Link to Pubmed [PMID] – 36748427
Link to DOI – 10.1099/ijsem.0.005658
Int J Syst Evol Microbiol 2022 Dec; 72(12):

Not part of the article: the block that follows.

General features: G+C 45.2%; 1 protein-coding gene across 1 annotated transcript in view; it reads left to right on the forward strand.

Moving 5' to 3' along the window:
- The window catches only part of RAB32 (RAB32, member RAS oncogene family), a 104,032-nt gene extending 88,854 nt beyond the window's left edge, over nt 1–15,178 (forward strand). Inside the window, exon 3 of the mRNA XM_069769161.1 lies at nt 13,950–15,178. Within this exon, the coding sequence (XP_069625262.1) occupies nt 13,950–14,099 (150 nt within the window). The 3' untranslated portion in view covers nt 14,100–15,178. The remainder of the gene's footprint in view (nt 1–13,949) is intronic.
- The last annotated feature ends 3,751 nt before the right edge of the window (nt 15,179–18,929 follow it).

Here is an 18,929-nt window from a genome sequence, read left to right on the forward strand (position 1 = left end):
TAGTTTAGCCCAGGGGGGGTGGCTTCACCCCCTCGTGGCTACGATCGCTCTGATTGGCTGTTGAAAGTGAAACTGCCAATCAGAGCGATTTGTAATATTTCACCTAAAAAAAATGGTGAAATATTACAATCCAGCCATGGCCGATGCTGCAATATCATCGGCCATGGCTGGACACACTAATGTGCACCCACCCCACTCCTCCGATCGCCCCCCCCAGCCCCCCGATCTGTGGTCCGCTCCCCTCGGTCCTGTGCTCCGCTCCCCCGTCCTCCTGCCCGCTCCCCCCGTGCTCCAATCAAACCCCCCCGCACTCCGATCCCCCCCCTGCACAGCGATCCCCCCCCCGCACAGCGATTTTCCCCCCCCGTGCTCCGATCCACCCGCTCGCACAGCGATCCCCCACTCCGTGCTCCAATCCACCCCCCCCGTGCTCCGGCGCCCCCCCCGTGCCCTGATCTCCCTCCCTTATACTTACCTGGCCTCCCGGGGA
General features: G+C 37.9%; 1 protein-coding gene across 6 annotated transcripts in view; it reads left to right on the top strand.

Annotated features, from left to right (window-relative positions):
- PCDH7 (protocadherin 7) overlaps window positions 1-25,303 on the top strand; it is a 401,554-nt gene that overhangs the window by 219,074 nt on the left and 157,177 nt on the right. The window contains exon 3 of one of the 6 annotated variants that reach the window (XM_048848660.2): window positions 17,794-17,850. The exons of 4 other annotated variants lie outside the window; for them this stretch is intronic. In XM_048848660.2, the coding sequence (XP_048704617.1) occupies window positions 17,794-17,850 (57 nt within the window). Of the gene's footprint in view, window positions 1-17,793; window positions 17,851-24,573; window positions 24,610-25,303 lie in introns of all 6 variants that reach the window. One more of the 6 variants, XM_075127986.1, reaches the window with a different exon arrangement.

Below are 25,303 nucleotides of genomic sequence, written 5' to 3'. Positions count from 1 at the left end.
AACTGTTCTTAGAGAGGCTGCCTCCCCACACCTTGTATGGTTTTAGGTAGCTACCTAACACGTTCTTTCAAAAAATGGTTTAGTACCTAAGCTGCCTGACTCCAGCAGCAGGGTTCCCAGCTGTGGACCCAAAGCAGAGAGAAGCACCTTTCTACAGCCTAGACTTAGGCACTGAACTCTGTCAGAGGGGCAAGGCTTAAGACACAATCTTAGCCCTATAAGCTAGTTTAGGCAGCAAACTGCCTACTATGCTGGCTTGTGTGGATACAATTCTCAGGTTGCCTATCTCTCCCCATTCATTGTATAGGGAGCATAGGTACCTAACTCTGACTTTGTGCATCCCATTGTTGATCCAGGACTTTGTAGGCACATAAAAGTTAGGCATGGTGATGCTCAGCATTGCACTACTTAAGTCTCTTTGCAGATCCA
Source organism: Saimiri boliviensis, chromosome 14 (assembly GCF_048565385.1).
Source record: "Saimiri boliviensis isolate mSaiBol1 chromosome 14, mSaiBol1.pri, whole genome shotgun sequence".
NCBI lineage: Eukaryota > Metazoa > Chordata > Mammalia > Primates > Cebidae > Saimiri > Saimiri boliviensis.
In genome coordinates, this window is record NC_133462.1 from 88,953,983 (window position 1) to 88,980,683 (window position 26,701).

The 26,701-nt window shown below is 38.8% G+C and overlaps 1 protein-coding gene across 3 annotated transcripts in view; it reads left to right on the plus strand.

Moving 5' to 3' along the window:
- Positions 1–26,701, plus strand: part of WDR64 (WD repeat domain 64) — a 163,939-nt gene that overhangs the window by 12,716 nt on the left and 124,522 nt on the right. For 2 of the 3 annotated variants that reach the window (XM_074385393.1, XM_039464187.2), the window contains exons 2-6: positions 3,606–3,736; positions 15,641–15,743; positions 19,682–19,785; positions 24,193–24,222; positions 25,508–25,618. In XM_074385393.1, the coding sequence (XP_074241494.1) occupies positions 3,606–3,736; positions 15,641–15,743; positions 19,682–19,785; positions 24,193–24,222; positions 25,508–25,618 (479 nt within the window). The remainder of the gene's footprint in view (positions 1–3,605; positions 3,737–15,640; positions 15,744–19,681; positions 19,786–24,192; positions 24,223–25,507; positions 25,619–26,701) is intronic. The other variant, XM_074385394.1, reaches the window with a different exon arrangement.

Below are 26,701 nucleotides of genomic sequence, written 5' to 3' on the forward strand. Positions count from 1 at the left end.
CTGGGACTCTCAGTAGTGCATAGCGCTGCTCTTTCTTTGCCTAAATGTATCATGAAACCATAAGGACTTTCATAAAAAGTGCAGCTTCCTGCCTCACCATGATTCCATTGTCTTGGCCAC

A dark-coloured thin film of cyanobacteria growing on the bottom of a submerged stone was isolated from Basantgarh village in Udhampur district, Jammu and Kashmir, India. The isolated strain (designated 19C-PST) was characterized using a polyphasic approach. The strain exhibited typical Nostoc-like morphology with a characteristic feature of having heterocytes in series. The 16S rRNA gene phylogeny placed the strain at a well-supported and distinct node. Notably, the recently described genus, Amazonocrinis, on the addition of more 16S rRNA gene sequences, reflected a critical split, which proved to be stable and well supported in all phylogenetic analyses of the 16S rRNA gene. Interestingly, Amazonocrinis nigriterrae CENA67T (type species of the genus) clustered together with our strain 19C-PST in the 16S rRNA gene phylogenetic analysis while the rest of the members of the genus Amazonocrinis were placed at a separate and distant node. This clearly indicated that strain 19C-PST is a member of Amazonocrinis sensu stricto. However, the results of phylogenetic analysis of ITS sequences only, in strains purported to belong to Amazonocrinis did not agree with the 16S rRNA gene results and placed our strain 19C-PST in a sister clade to three strains that have not yet been speciated, UHCC 0702, NIES-4103 and SA22, with A. nigriterrae falling into a separate clade. Further, folded secondary structures of the D1-D1′, V2, BoxB and V3 helices of strain 19C-PST were found to be significantly different from those of all the phylogenetically related taxa. The study revealed an interesting case where low taxon sampling and phylogenomic interpretations came across as points of attention in cyanobacterial taxonomy. Based on the morphological, phylogenetic, 16S-23S ITS secondary structure analyses, we describe our strain as Amazonocrinis malviyae sp. nov. in accordance with the International Code of Nomenclature for algae, fungi and plants. This work also illuminates the need for further research to resolve the taxonomic discrepancies among Amazonocrinis strains.